2013 – November

Dear Friends and Supporters,

Dr. Maggi asked to share a report of our recent trip to Bo in October, and some of you may know this was my third trip with WAFF this year, so I am honored to feel like a real part of the team. As usual we arrived to a joyful greeting of song and dance, illustrating to me the hope that our visits bring to these women who have been counting the days until our arrival. Many of them were cured on this trip but some were not, and I could feel the weight of their prayer to be one of the lucky ones on that first day. The joy in the ward is something that is hard to explain amidst all the suffering, and the hopeful and faithful spirit of these women is truly amazing.

We were excited to bring along a professional photographer on this trip. Kathi Beasley is an incredibly talented photographer/videographer in Houston and volunteered her time and talent to capture images of the WAFF mission to help us raising awareness and funds. You can click on a link to her amazing video at the bottom of this newsletter.

We are happy to report that there were fewer fistula cases on this trip than usual, hopefully confirming that the trend towards more accessible obstetric care is a real one. In all we did 15 fistula repairs as well as several other gynecologic cases. Dr. Maggi is patiently training me in fistula repair, which is a surgery we never do in the Western world, and I was excited to perform some of our easier cases with his skilled assistance.

As usual, on this trip we witnessed a number of deaths from things that should never have happened, highlighting the urgency of getting this hospital built. We were asked to see a young woman around 20 years old who had delivered at home the previous day and was in septic shock. We attempted to treat her with fluids and antibiotics but it was too late and she died that same day. Another young patient had arrived several weeks earlier with a spinal cord injury from a car accident, and was 30 weeks pregnant. Prior to our arrival she had not seen a doctor, and had not even had an x-ray. We did all we could for her but unfortunately she and her baby both died. These events are all too common and are part of normal daily life for these people, which is why the new hospital will hopefully offer not only fistula repair but general medical and surgical care as well.As someone quite new to the experience of practicing medicine in the developing world, each trip is still a roller coaster of emotions. The prevalent emotion is joy, at being part of a team that is literally restoring the hope of a normal life to these young women and girls, and at elevating healthcare in general for this incredibly needy country. The other prevalent emotion is the immense gratitude that I now have for all the things that we have in our wonderful country.  Thank you all so much for your continued support.Please look at the video below made with loving care by Kathi Beasley.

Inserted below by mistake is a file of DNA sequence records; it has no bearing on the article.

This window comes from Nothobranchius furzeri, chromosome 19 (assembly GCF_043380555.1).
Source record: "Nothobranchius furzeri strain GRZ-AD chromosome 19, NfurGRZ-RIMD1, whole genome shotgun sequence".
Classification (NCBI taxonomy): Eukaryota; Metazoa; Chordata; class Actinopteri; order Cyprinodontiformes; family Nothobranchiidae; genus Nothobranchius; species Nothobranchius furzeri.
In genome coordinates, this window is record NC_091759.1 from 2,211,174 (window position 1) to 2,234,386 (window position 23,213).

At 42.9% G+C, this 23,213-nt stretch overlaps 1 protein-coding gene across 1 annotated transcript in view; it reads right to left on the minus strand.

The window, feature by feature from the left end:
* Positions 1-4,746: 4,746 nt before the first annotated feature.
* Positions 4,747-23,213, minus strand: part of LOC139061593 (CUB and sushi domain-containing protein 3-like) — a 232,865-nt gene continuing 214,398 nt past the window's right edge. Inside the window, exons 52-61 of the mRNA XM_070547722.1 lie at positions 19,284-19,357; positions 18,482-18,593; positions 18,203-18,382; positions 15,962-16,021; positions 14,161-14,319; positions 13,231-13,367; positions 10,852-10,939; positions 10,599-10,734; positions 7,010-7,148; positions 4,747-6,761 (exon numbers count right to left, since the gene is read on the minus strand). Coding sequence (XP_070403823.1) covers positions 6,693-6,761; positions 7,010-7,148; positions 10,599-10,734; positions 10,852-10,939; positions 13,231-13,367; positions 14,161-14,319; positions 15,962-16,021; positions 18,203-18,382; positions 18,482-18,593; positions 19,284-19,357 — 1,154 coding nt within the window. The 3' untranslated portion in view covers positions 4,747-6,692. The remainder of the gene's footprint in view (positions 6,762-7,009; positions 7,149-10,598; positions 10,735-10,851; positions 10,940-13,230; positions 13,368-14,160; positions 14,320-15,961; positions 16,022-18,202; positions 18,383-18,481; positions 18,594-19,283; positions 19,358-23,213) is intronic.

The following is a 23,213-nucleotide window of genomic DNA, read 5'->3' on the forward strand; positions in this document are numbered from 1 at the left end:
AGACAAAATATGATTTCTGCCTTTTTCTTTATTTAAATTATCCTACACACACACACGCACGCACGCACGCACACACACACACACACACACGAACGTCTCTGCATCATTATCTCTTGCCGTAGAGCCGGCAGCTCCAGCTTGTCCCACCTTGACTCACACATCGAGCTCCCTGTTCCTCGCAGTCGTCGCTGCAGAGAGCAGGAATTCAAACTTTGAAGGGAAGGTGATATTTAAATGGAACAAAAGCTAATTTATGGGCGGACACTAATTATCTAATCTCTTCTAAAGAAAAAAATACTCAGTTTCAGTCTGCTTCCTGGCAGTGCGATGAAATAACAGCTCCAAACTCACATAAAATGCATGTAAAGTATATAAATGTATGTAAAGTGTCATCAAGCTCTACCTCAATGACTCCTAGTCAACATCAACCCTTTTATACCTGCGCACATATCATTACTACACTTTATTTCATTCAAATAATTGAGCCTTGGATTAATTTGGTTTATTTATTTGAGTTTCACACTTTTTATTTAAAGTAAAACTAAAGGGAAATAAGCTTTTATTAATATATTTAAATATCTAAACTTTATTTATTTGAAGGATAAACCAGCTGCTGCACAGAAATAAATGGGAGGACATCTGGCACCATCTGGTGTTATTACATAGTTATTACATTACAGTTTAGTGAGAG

Dr. Susan Hardwick-Smith
West Africa Fistula Foundation
West Africa Fistula Foundation
3621 Pottsboro Rd #150
Denison TX 75020

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waff-1Dr. Susan Hardwick-Smith and Dr. Darius Maggi working together on a fistula surgery.
Fanta, age 16, was admitted a few days prior to our arrival, unable to walk due to nerve damage and close to death from infection. After some simple treatment with antibiotics and some loving care including a teddy bear donated by my daughter, she is smiling again and will have surgery on our next trip. As a mother myself, it’s hard to escape the reality that these girls are just children themselves.
WAFF_2Several of our patients, as usual, were teenagers. Gitta, age 15, had a second surgery on this trip, which thank goodness this time was successful.
waff-4One of the highlights of each trip for me is “ice cream day”, when each patient is served some ice cream which is an expensive delicacy in a country where electricity is a luxury The hospital continues to have no running water, which is hard to imagine, and electricity was spotty and unreliable.
As in our past trips this year, we spent some time in Bandejuma just east of Bo, at the site of our new planned hospital. Dr. Maggi’s vision of a new hospital with western quality healthcare for the people of Sierra Leone will hopefully soon be a reality, and our focus back at home is on planning and fundraising for this project.

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